I generally have trouble recognizing people, in particular men... they all look the same to me. The ability to recognize them strongly depends on where I meet them and where I expect to meet them.

For example, at the workplace I will recognize some guy X among perhaps a dozen colleagues since I know that one of them has to be X and there is enough difference between all of them so that I can establish a positive match with a high probability.

However, should I run into the same person at the mall it becomes extremely unlikely that I'll be able to place him. It's actually likely that he won't even look familiar.

This makes various social encounters highly uncomfortable and puts a big strain on friendships. For example, I would go to a restaurant with a guy-friend and while I ordered food for both of us at the counter, he would try to find and reserve some seats. Unless I kept track of his movements I was subsequently unable to pick him out among the crowd -- lest he would point to himself by waving or I was able to deduce that the only person sitting along must be him.

By Wildflower (not verified) on 23 Jul 2009 #permalink

I am horrible at this. I think I know a person, but I can't place where or how or their name. It's like I know the file is in my brain, I just can't access it. Do they have a name for that? I'd love to see a post on it.

I thought that A. was Malcolm X, B. Bill Clinton, C. was either Elvis Presley, Billy Idol or Scarlett Johansson, and D. John Wayne.

I think hit's interesting that quite a few people seem to think that the third face was that of a man. It's curious because -- in spite of my inability to recognize individual faces -- I have no problem to correctly identify the apparent gender of a person. Makeup (respectively lack thereof), clothing and hairstyle seem to have no effect. To my knowledge I've only failed three times: The people in question where former transsexuals (2 FTMs, 1 MTF) after hormone therapy and facial reconstruction; usually not even that seems to be enough and they just plainly look like ex-man or ex-woman to me.

By Wildflower (not verified) on 25 Jul 2009 #permalink

what are the answers?

Malcom X
Bill Clinton
Scarlett Johannson
John Wayne


All to easy folks.

By rAZORbACK (not verified) on 04 Aug 2009 #permalink

I think it's C, F, A, B, D then E.

I was able to recognise Scarlett Johansonn and bill clinton but I couldnt recognise the other two because I hadnt seen their adult faces at all. Over the years I have started to acknowledge my ability to recognise faces quite well, i have always been curious about the construction of human faces and what makes us so different from each other and how the subtle variations in certain features can give us a unique look. I have also been observing and studying myself and trying to answer the question of what exactly my brain looks for while recognising faces. I think after a year of self-observation, I have come to a conclusion of how I store faces in my brain. I have also noticed that I have an ability with remembering people's names and I feel that the way I store faces in my brain and the way I store words almost seems very identical. If anyone is interested and might find this useful, I'd be happy to help with your research or any sort of studies in the field for free. And if I could get some answers, then that'd be a bonus.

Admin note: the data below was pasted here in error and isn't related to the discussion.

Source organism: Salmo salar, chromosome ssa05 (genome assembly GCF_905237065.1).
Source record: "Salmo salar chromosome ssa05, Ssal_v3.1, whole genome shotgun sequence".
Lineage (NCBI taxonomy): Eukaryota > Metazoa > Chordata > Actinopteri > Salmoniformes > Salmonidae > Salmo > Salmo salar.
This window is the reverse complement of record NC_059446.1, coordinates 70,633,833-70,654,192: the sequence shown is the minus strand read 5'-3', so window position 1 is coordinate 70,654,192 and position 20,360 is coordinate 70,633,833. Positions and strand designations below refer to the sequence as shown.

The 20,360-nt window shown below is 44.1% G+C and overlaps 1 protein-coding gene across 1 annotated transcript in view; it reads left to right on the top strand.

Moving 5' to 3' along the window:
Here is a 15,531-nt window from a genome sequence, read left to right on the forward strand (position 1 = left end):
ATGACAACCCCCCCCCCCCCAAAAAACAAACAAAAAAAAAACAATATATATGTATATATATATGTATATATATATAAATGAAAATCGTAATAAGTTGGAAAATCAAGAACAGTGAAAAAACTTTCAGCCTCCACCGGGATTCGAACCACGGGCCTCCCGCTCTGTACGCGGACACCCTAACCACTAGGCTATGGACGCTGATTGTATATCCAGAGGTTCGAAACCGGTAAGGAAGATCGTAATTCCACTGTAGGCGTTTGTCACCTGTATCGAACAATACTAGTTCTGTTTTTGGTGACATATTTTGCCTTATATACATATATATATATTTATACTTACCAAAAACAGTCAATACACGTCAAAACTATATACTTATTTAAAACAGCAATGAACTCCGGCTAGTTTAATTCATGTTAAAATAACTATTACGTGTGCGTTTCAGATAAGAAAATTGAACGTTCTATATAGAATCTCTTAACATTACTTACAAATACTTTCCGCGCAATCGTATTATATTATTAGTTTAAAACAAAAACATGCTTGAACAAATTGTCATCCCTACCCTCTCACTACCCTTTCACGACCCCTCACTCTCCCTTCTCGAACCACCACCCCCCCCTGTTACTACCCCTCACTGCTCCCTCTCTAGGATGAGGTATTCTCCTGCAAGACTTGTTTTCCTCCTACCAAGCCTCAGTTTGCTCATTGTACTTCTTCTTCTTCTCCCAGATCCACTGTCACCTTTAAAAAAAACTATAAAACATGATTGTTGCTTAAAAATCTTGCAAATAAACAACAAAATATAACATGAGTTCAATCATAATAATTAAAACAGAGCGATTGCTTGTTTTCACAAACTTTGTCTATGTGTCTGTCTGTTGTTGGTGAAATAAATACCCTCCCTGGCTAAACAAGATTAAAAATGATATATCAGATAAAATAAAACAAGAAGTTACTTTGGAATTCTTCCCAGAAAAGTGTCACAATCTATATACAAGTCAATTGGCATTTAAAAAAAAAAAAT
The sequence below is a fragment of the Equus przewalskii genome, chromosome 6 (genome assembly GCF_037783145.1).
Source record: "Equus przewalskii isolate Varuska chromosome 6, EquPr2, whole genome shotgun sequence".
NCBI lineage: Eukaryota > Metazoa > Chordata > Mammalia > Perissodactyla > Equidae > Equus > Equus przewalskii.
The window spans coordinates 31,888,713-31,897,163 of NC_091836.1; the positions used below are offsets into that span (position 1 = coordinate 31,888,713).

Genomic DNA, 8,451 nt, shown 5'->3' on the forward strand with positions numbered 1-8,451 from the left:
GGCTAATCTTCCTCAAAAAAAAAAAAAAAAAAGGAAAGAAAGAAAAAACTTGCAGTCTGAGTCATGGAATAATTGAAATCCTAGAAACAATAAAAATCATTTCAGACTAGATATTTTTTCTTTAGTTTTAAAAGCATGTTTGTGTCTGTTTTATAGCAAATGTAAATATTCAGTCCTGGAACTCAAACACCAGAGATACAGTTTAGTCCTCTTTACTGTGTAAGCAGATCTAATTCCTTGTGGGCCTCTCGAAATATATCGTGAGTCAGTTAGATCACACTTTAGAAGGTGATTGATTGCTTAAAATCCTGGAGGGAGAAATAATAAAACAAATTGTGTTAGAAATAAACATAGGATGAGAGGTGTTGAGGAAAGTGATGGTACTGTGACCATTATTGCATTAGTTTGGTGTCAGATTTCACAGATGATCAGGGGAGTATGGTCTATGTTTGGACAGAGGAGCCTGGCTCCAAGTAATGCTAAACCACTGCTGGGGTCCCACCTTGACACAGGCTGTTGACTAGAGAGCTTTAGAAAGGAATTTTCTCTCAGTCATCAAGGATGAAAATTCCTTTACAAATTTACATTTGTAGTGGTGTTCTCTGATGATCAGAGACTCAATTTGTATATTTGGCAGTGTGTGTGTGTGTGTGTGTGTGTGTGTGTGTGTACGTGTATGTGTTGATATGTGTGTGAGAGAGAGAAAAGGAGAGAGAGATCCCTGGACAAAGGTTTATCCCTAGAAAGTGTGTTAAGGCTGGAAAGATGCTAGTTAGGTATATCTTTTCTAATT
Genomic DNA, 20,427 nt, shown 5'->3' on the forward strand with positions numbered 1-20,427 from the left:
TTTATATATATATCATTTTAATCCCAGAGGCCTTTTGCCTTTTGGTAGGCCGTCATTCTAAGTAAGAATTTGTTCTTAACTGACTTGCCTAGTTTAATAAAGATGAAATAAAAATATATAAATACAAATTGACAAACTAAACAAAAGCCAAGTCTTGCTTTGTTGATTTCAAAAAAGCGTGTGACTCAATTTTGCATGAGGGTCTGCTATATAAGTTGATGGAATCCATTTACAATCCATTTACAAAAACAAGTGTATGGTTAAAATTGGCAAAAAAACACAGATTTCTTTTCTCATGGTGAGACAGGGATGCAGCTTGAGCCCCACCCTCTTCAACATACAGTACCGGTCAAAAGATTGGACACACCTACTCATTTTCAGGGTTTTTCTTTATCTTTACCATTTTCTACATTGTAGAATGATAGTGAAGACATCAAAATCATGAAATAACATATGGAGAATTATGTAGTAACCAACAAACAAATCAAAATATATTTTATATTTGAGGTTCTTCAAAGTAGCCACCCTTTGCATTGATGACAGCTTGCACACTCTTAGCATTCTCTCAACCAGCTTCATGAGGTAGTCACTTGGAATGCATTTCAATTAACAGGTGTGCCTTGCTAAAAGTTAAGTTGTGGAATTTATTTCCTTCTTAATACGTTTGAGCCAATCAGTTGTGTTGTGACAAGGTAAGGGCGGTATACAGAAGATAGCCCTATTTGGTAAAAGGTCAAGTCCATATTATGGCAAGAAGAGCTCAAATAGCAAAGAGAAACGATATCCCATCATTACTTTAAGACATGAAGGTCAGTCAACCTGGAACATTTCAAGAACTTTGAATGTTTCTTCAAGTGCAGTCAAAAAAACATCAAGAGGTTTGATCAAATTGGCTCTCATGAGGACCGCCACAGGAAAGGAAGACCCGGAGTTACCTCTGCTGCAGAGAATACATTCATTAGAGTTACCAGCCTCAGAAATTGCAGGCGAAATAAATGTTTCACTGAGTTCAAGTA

FCADBE starting with the most similarities.

My guesses of the photos:
1)Malcolm X
2)Bill Clinton
3)Scarlett Johannsson
4)John Wayne


I think I may have this super-recognizer ability. It also extends to voices. I have had uncomfortable social situations where I know exactly where I saw some for only a brief moment and I think they wonder if I am fixating on them or something. I can even recognize faces from a significant distance for only a brief second. I wonder if there is any useful application of this ability? Can the ability be tested and quantified?